Some children with Attention Deficit Disorder, or ADD, will feel and behave better with some dietary changes. No one diet is right for every child with ADD. Experimentation can help you learn which foods are a problem for your child, but there are some diets that are commonly suggested to help children with ADD. Dietary changes will not cure ADD, but may reduce symptoms and for some children, allow you to reduce or eliminate medication with your doctor’s supervision and approval.
The Feingold Diet is the option chosen by many families trying to improve ADD through diet. The Feingold Diet eliminates artificial colors, flavors, salicylates, additives and preservatives. Most of the problem foods on the Feingold Diet are easily avoided if you select whole, unprocessed foods and prepare them yourself. A diet journal is recommended, along with a gradual reintroduction of foods to determine which foods are specifically problematic.
Gluten-free and Casein-free Diet
While often advocated for children on the autism spectrum, some parents may find that a gluten-free and casein-free diet, also called the GFCF Diet helps their children with ADD. A GFCF Diet eliminates all products containing wheat gluten as well as all products with dairy proteins. Many specialty products are available to allow a child on a GFCF Diet to enjoy cookies, bread and pasta.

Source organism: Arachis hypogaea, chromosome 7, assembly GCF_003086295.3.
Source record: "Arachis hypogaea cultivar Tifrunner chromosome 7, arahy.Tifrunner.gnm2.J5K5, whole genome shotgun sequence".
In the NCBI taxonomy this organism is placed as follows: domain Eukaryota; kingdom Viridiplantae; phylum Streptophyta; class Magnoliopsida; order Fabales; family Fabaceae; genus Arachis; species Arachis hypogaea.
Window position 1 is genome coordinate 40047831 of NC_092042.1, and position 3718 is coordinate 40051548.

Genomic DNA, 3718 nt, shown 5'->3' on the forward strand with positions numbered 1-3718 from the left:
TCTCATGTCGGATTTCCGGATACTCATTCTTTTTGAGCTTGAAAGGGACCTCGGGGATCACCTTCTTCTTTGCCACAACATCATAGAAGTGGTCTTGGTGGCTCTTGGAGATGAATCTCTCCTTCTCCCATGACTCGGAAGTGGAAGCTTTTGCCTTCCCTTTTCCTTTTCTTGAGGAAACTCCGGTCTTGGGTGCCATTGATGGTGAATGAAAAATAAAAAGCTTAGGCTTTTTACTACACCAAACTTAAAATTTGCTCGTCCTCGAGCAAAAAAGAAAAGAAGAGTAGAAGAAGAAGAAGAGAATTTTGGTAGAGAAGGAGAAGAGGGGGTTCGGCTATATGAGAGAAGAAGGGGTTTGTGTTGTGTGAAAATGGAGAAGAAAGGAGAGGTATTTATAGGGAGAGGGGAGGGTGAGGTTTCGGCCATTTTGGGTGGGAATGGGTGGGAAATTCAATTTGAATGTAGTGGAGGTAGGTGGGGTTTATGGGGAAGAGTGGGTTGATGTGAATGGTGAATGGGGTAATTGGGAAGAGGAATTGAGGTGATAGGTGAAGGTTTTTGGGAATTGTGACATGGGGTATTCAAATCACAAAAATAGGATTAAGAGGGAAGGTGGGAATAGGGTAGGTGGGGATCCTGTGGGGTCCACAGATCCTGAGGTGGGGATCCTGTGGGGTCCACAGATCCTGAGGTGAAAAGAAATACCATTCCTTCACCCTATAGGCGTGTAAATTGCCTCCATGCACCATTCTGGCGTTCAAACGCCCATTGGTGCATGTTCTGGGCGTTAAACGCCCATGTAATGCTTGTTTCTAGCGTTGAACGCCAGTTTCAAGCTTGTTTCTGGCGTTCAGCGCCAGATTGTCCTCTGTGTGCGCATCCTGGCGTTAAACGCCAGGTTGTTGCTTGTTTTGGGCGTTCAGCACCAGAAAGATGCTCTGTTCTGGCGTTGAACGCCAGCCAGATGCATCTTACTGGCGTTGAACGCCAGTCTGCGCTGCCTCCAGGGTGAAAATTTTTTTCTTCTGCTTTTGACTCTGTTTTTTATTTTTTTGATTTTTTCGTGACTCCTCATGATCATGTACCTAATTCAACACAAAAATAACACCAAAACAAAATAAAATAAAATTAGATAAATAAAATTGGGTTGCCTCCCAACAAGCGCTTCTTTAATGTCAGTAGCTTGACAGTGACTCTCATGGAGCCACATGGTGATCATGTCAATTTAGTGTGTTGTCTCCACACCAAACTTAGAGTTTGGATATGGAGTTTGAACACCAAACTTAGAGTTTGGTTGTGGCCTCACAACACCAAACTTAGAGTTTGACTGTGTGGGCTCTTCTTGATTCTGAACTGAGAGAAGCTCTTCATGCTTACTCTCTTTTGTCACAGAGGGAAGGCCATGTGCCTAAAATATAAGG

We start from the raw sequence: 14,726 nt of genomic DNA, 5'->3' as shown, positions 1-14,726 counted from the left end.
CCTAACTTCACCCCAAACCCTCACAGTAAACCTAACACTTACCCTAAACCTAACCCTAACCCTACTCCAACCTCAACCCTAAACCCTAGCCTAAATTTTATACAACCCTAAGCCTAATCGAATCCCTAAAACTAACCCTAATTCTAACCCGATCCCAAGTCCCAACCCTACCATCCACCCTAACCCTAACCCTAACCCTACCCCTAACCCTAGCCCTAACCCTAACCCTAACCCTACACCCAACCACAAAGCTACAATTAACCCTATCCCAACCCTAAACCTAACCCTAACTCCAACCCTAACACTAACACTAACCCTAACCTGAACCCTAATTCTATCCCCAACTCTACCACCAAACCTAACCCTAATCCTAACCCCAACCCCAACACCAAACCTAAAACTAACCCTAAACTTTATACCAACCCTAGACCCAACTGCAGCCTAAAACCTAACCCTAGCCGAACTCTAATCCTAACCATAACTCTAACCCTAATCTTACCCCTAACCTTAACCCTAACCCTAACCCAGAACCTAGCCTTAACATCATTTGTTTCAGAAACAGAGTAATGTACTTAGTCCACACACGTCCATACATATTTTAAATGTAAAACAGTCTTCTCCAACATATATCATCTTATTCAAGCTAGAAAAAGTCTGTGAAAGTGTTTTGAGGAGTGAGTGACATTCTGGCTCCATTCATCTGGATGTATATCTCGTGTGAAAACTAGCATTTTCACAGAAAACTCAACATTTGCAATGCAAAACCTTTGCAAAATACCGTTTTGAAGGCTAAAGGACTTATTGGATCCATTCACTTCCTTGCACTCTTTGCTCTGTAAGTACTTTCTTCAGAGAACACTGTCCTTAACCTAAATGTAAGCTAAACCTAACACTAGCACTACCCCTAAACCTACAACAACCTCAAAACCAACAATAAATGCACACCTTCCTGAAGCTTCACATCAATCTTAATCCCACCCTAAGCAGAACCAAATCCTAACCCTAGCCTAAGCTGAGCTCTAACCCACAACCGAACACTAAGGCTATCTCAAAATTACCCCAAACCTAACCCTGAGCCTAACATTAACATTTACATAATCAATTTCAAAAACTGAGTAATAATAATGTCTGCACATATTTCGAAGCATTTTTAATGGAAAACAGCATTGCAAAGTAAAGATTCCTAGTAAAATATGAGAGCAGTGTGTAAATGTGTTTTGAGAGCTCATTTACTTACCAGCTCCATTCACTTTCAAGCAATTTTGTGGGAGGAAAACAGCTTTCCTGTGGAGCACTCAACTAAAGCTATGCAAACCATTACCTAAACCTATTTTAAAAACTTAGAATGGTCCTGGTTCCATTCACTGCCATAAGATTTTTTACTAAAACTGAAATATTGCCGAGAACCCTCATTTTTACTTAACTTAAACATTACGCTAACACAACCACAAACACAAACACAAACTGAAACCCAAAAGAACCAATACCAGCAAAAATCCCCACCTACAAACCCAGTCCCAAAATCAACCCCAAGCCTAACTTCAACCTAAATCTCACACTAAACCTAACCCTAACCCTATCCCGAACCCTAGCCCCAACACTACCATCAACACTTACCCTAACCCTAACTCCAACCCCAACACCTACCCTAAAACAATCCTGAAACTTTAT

Specific Carbohydrate Diet
The Specific Carbohydrate Diet, or SCD, was designed for individuals managing intestinal tract issues, including Celiac and Crohn’s Disease. The Specific Carbohydrate Diet eliminates grains, but does allow nuts, meats, fermented dairy products, fruits and vegetables. The diet is severely restricted in the early stages, with foods added over time, assuming they are well tolerated. This diet may be especially appropriate if your child with ADD has shown signs of bowel issues, gut discomfort or constipation and diarrhea.
Food allergies can exacerbate symptoms of ADD in some children. An elimination diet that removes common allergens may bring this to light for your child. If you believe that an allergy is contributing to symptoms or behavioral issues, try eliminating the most common allergens, including wheat, dairy, soy, corn, peanuts, tree nuts, fish, shellfish and egg. Gradually reintroduce allergenic foods over time. Today, allergy testing can be done via a simple blood draw and a RAST test if you would like a definitive answer.
Vitamins and Supplements
Your child with ADD will certainly benefit from a good quality children’s multivitamin. Look for one without artificial colors or flavors. While many natural products are sold that claim to help ADD, the only one medically shown to benefit children with ADD is Omega-3 fatty acids. Encourage your child to eat fish regularly or offer an Omega-3 supplement daily.